Labor and Employment Law

Appellate Court Temporarily Pulls The NLRB’s Employee Rights Notice

NLRB Employee Rights Notice Poster

NLRB Employee Rights Notice PosterThe federal appeals court for the District of Columbia Circuit (“D.C. Circuit”) recently enjoined the National Labor Relations Board (“NLRB” or “Board”) from enforcing its employee rights notice rule. The Board had issued regulations in 2011 that required employers to post the Board’s Employee Rights Notice in their workplaces by April 30, 2012. Several business organizations, including the United States Chamber of Commerce (“Chamber”) and National Association of Manufacturers (“Association”), among others, filed lawsuits challenging the NLRB’s authority to adopt the Employee Rights Notice rule. They based their challenges primarily on the absence of any specific statutory authorizations for the Board to require employers to post the notice.

On March 2, 2012, a federal trial court in the District of Columbia partially upheld the Board’s rule. It recognized the NLRB’s inherent authority, as the agency with the statutory responsibility to enforce the National Labor Relations Act (“NLRA”), to require employers to post the employee rights notice. The court, however, denied the Board’s authority to impose automatic liability for an unfair labor practice on employers that failed to post the notice. It further nullified the rule’s suspension of the NLRA’s six-month statute of limitations for unfair labor practices for the failure to display the employee rights notice. The Association appealed the district court’s ruling to the D.C. Circuit. It further asked the appellate court to enjoin the NLRB from enforcing its employee notice rule.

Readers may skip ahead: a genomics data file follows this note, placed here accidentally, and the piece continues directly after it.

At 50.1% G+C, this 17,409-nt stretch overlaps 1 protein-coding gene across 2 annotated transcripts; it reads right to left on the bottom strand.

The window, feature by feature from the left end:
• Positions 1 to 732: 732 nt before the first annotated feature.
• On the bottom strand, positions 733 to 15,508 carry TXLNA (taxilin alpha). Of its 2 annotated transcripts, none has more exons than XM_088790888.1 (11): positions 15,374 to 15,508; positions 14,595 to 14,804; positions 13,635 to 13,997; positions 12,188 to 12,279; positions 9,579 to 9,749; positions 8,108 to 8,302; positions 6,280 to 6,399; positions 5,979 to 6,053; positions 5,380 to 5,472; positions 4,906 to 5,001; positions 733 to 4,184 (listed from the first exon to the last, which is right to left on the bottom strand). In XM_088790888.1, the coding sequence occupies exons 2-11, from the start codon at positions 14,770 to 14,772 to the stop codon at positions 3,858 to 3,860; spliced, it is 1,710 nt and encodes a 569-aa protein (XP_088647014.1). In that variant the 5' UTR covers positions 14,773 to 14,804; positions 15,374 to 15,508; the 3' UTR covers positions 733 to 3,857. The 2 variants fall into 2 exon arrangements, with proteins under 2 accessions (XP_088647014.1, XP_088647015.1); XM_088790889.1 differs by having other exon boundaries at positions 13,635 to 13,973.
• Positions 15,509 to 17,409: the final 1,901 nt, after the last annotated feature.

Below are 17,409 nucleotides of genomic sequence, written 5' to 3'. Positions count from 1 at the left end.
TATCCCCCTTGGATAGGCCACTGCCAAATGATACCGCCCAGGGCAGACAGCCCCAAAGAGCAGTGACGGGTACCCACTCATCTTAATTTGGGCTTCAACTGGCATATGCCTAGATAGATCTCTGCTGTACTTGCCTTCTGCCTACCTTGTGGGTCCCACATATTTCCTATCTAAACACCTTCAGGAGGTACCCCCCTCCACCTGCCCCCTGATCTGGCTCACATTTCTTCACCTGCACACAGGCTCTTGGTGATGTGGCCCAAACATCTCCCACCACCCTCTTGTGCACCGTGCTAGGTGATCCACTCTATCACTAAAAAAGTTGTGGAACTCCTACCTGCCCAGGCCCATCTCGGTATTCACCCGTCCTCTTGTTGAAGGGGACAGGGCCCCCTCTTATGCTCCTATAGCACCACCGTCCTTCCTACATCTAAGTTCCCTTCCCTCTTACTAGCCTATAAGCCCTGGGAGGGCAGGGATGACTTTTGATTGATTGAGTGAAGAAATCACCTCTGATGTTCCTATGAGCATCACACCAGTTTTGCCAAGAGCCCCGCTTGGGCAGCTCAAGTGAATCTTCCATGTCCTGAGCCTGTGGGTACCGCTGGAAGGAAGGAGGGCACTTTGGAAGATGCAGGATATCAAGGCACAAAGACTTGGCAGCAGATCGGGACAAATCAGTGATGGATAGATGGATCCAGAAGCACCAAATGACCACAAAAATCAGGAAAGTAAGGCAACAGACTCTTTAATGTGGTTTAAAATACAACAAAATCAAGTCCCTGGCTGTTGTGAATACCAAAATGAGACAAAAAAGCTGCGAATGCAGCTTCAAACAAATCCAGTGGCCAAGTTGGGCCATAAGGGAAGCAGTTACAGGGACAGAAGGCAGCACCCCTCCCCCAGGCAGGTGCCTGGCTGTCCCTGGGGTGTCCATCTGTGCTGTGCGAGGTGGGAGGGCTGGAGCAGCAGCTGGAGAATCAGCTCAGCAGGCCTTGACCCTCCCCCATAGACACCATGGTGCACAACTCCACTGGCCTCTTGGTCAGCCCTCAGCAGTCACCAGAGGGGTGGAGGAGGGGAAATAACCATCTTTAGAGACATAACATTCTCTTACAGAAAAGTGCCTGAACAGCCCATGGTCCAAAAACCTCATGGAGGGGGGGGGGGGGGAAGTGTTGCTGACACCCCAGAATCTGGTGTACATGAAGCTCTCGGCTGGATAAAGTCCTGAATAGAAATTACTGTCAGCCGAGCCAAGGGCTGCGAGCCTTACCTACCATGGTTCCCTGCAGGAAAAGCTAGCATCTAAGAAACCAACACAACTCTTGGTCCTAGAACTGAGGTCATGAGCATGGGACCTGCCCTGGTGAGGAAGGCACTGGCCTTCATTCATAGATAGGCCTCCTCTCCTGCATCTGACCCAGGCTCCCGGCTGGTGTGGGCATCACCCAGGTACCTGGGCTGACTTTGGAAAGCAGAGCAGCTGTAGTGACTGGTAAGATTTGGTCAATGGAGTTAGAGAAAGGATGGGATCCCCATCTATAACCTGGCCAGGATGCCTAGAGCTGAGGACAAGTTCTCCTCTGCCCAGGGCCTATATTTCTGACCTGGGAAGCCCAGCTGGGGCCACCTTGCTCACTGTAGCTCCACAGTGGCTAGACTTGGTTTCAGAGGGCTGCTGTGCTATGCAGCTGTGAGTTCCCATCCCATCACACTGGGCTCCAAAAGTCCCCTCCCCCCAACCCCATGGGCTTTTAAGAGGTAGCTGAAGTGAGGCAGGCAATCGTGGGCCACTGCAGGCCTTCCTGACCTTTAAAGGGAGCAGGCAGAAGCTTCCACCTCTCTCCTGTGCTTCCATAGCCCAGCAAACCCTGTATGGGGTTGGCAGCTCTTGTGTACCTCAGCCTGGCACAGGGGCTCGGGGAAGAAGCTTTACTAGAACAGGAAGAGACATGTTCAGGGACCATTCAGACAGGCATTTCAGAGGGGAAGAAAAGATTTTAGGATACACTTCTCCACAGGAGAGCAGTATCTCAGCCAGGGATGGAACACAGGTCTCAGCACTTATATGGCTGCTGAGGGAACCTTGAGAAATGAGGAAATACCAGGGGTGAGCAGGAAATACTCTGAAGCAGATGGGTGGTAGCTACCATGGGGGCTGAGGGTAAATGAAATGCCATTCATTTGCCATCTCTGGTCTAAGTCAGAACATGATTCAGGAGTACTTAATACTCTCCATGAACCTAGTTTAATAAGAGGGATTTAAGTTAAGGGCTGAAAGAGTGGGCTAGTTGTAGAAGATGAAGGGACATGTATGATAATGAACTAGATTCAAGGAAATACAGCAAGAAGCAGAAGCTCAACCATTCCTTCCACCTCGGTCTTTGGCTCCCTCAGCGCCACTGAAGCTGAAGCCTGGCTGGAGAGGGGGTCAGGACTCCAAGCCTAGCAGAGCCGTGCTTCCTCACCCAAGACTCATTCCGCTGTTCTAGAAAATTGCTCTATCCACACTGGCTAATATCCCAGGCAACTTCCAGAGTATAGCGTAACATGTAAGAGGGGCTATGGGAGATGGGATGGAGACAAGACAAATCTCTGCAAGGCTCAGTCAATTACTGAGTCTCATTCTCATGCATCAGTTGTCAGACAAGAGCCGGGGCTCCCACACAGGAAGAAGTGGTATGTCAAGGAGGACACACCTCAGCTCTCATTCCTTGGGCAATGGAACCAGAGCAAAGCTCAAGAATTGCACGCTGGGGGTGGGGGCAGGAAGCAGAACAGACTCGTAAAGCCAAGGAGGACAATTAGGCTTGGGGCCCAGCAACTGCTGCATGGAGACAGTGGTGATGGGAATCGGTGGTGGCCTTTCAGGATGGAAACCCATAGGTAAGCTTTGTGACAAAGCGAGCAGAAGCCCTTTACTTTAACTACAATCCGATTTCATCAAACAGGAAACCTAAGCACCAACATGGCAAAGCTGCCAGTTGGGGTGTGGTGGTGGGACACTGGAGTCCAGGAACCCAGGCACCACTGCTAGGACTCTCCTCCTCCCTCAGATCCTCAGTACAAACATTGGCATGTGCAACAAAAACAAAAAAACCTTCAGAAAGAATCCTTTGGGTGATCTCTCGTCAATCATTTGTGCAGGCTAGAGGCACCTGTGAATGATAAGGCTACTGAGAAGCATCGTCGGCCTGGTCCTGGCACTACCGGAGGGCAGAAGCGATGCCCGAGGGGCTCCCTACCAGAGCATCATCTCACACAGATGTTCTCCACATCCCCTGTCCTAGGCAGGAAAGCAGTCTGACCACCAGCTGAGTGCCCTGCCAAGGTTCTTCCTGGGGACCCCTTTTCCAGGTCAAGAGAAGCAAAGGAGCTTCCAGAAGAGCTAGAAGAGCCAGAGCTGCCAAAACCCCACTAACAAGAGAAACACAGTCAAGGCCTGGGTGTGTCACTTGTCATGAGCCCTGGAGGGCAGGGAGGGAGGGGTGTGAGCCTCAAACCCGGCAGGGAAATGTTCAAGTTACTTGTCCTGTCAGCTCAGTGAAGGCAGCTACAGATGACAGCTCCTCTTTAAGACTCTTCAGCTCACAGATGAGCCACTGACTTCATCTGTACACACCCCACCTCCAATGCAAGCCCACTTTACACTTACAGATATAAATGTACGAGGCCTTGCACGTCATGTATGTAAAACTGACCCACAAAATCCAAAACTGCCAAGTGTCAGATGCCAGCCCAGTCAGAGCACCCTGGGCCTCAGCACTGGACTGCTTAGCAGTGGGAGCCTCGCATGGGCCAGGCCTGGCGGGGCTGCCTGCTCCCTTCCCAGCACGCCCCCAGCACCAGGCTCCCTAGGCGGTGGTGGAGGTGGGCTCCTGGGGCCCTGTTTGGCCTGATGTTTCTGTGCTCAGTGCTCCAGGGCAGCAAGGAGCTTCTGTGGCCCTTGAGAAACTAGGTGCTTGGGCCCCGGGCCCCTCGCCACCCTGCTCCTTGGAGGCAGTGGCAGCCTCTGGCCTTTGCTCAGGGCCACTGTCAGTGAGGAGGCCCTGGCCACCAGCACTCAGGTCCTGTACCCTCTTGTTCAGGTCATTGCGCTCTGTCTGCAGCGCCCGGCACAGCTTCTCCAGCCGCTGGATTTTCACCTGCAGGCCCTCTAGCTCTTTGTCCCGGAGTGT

Meanwhile, on April 13, 2012, a federal district court in South Carolina decided the Chamber’s challenge to the NLRB’s notice of employee rights posting rule. It rejected the rule, finding that the Board lacked the statutory authority to issue the rule.

Four days later, on April 17, 2012, the D. C. Circuit granted the Association’s request for an injunction.  It delays the effective date for the Board’s employee rights posting notice rule, pending the appeal’s outcome. Therefore, employers have no duty to post the NLRB’s employee rights notice by April 30, 2012. 

At least until the D.C. Circuit decides this appeal, Employers have no obligation to post the NLRB’s employee rights poster.  Technically speaking, the D. C. Circuit’s jurisdiction only covers Washington, D.C.  The NLRB, however, has issued a notice that it will take no action to enforce the employee posting notice until after the D. C. Circuit decides the Association’s appeal. Thus, employers have yet to hear the last word as to whether they must post the NLRB’s employee rights notice. Given the rate at which appellate courts decide cases, they have, at least, a temporary reprieve for the next ten months, or so.

    One Response

  1. A three-judge panel of U.S. Court of Appeals for the D.C. Circuit affirmed the district court’s order on May 7, 2013. Its decision found that the posting rule denied the employer its right not to speak under the NLRA’s section 8(c). The court also ruled that the Board lacked the authority to defer the NLRA’s six-month statute of limitions for periods during which employers did not post the notice. Based on these rulings, the court invalidated the NLRB’s rule requiring employers to post the notice.

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